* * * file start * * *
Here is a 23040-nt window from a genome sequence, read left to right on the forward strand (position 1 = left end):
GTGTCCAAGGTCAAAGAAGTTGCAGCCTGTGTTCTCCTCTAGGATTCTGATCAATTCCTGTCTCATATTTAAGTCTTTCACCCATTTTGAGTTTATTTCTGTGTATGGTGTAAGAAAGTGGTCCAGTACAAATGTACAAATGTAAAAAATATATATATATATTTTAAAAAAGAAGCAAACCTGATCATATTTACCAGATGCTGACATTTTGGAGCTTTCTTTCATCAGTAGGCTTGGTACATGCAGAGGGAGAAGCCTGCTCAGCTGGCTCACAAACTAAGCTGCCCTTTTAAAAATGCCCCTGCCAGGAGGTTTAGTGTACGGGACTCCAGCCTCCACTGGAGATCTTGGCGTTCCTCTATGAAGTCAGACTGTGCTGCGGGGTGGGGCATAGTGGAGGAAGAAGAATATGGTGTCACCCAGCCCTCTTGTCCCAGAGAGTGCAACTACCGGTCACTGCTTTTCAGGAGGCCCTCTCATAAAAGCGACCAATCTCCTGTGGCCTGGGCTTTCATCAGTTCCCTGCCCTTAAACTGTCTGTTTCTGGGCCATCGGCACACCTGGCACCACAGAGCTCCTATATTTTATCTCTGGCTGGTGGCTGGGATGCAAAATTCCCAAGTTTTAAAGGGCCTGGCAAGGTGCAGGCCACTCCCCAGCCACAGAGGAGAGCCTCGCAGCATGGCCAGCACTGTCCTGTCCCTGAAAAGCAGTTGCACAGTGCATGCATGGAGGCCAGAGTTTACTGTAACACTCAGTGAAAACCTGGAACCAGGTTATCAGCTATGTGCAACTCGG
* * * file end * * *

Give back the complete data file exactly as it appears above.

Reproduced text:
Here is a 23040-nt window from a genome sequence, read left to right on the forward strand (position 1 = left end):
GTGTCCAAGGTCAAAGAAGTTGCAGCCTGTGTTCTCCTCTAGGATTCTGATCAATTCCTGTCTCATATTTAAGTCTTTCACCCATTTTGAGTTTATTTCTGTGTATGGTGTAAGAAAGTGGTCCAGTACAAATGTACAAATGTAAAAAATATATATATATATTTTAAAAAAGAAGCAAACCTGATCATATTTACCAGATGCTGACATTTTGGAGCTTTCTTTCATCAGTAGGCTTGGTACATGCAGAGGGAGAAGCCTGCTCAGCTGGCTCACAAACTAAGCTGCCCTTTTAAAAATGCCCCTGCCAGGAGGTTTAGTGTACGGGACTCCAGCCTCCACTGGAGATCTTGGCGTTCCTCTATGAAGTCAGACTGTGCTGCGGGGTGGGGCATAGTGGAGGAAGAAGAATATGGTGTCACCCAGCCCTCTTGTCCCAGAGAGTGCAACTACCGGTCACTGCTTTTCAGGAGGCCCTCTCATAAAAGCGACCAATCTCCTGTGGCCTGGGCTTTCATCAGTTCCCTGCCCTTAAACTGTCTGTTTCTGGGCCATCGGCACACCTGGCACCACAGAGCTCCTATATTTTATCTCTGGCTGGTGGCTGGGATGCAAAATTCCCAAGTTTTAAAGGGCCTGGCAAGGTGCAGGCCACTCCCCAGCCACAGAGGAGAGCCTCGCAGCATGGCCAGCACTGTCCTGTCCCTGAAAAGCAGTTGCACAGTGCATGCATGGAGGCCAGAGTTTACTGTAACACTCAGTGAAAACCTGGAACCAGGTTATCAGCTATGTGCAACTCGG